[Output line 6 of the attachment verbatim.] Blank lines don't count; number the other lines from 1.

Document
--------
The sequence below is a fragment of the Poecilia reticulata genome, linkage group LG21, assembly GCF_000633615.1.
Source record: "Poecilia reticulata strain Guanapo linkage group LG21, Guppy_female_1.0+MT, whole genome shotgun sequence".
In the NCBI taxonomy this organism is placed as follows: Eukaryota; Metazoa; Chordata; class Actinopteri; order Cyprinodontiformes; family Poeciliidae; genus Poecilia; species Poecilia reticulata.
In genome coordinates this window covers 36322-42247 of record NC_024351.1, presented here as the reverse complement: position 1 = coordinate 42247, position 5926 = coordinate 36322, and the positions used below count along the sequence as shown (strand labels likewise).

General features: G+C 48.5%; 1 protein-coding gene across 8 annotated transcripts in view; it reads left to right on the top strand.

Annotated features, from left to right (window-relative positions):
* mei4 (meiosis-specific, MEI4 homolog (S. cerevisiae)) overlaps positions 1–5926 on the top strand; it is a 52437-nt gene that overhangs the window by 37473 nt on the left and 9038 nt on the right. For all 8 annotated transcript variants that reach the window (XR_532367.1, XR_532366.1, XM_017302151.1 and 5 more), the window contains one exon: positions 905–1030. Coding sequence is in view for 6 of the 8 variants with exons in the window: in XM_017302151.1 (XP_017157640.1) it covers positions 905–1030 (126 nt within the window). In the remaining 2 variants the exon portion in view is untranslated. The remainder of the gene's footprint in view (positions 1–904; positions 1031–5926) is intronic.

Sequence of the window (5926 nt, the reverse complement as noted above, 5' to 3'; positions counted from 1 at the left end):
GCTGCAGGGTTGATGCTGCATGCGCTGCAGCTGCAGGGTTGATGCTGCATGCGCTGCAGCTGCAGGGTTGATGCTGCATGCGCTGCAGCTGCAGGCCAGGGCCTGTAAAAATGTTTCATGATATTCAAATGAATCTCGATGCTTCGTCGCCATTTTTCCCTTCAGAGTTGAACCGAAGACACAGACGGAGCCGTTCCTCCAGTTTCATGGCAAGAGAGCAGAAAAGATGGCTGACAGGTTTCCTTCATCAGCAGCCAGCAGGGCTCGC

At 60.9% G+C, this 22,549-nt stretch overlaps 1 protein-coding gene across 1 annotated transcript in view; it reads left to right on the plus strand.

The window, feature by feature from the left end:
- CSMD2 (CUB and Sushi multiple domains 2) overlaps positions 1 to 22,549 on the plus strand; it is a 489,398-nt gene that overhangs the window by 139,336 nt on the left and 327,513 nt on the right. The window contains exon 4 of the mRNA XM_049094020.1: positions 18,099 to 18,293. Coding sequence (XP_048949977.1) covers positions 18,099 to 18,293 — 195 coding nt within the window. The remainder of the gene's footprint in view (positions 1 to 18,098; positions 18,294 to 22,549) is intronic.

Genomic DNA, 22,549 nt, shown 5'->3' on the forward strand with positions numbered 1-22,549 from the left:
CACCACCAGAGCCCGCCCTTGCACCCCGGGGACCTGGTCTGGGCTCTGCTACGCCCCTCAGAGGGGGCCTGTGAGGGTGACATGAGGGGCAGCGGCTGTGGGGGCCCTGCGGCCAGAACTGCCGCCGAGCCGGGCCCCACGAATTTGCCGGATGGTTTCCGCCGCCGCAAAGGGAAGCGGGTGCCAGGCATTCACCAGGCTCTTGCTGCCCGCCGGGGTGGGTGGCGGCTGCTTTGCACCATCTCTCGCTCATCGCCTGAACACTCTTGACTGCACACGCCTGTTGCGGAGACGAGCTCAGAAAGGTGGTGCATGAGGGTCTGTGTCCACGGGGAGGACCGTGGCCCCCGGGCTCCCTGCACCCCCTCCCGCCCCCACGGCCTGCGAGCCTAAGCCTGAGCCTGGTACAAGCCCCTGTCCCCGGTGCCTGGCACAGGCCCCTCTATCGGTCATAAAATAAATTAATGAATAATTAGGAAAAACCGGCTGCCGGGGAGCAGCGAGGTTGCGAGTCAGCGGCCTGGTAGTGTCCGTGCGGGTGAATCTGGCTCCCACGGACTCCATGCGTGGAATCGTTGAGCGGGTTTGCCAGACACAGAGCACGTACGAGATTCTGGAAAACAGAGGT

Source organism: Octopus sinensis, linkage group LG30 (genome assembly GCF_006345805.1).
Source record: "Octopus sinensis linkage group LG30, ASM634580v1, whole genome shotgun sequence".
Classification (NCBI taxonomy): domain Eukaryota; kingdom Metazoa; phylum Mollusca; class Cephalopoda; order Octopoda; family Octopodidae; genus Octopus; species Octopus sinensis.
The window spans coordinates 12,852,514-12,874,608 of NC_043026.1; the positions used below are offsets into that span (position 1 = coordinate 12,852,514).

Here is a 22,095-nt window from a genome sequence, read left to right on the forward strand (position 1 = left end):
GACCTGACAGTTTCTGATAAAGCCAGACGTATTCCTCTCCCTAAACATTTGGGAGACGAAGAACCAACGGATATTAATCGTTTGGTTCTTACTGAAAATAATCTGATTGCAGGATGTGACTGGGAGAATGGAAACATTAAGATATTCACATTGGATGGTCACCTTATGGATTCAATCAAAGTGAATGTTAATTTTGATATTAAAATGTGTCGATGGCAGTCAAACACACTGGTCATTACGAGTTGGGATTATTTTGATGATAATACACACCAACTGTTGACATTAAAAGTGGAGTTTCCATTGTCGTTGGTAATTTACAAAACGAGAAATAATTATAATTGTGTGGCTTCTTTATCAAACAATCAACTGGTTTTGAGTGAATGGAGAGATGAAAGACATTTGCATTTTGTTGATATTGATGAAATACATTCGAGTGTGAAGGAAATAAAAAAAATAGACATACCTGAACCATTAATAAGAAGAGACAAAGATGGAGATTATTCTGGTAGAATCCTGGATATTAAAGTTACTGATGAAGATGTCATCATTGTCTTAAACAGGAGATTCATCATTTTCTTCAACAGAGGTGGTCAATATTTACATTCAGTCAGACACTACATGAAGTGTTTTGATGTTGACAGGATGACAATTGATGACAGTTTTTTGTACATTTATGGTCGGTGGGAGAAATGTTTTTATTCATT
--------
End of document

Annotated features, from left to right (window-relative positions):